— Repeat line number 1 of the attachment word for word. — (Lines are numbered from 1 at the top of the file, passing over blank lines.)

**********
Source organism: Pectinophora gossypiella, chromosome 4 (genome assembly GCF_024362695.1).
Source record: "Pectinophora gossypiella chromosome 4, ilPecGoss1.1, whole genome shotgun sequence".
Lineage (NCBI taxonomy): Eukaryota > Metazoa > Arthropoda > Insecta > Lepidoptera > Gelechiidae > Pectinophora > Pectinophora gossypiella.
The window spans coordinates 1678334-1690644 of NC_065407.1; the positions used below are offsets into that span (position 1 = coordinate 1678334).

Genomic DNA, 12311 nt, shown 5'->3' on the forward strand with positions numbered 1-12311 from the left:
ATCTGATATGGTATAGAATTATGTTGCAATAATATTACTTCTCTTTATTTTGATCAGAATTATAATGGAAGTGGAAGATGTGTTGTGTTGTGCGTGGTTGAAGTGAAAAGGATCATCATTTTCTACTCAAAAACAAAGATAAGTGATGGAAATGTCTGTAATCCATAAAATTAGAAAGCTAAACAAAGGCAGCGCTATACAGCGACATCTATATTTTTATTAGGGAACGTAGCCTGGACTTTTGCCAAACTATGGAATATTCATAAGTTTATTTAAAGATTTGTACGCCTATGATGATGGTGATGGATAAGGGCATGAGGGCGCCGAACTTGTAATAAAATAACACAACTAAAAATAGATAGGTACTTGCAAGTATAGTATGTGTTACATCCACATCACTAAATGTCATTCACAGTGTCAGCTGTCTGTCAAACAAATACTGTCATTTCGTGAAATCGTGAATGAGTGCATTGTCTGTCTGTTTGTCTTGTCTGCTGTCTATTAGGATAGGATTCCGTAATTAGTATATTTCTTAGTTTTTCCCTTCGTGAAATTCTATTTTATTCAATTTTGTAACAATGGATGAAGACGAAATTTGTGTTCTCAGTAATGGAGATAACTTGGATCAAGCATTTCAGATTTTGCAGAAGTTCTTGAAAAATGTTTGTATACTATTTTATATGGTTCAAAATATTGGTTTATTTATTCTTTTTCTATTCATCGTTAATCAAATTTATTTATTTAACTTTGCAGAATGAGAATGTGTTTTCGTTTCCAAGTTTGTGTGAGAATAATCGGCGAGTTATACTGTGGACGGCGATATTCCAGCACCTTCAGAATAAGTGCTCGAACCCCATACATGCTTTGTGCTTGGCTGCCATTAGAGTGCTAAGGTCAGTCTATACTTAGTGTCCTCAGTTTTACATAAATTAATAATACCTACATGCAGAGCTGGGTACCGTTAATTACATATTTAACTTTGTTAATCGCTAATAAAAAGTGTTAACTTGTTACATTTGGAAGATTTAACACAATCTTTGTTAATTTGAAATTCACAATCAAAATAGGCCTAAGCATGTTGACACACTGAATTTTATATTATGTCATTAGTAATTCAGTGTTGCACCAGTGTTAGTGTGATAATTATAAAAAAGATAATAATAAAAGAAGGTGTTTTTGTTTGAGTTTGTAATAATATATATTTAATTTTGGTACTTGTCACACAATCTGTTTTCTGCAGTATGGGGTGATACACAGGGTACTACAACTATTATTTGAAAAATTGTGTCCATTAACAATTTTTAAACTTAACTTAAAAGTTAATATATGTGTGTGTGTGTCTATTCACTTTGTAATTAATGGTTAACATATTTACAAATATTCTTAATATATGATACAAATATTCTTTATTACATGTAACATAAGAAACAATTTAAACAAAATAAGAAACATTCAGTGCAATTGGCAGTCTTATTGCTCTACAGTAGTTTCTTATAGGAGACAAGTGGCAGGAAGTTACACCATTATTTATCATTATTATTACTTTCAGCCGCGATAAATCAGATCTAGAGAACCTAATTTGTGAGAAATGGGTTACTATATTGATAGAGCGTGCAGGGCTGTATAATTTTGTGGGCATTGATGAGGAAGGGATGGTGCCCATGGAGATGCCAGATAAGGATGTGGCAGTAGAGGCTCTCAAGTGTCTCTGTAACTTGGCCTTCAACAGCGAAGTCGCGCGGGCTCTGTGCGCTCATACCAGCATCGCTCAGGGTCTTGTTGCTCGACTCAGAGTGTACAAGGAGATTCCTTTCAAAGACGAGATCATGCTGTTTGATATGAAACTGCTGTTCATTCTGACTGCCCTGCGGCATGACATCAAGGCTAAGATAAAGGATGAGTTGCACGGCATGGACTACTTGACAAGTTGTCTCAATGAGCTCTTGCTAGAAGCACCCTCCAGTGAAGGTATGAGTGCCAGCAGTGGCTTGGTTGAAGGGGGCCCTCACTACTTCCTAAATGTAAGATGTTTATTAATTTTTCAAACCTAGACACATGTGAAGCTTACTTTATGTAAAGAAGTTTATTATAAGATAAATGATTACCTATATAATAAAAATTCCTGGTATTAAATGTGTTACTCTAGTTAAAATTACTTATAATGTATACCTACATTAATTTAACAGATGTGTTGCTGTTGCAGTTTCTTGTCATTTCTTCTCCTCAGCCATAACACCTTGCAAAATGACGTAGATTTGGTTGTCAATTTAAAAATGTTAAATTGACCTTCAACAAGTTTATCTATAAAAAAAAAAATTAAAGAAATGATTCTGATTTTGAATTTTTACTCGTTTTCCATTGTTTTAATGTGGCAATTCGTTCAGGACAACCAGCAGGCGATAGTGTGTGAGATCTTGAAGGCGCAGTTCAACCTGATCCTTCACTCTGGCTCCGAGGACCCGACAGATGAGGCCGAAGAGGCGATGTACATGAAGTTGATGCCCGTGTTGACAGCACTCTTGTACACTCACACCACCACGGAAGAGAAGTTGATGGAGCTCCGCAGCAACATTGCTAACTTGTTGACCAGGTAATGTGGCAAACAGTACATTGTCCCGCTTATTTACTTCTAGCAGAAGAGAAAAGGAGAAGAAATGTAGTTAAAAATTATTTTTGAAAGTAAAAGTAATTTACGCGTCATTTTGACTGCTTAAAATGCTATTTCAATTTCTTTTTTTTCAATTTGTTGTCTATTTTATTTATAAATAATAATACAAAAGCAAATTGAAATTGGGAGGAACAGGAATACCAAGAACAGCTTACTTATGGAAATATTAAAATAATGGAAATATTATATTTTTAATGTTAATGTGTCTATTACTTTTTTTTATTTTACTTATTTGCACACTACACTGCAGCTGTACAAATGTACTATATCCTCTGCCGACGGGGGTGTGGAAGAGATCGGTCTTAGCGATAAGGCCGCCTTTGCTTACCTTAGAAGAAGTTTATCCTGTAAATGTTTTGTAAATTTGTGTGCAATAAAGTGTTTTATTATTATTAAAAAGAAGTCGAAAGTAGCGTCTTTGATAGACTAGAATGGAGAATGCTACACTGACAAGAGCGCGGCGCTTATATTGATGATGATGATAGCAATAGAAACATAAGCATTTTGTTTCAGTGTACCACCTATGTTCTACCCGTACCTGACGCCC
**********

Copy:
Source organism: Pectinophora gossypiella, chromosome 4 (genome assembly GCF_024362695.1).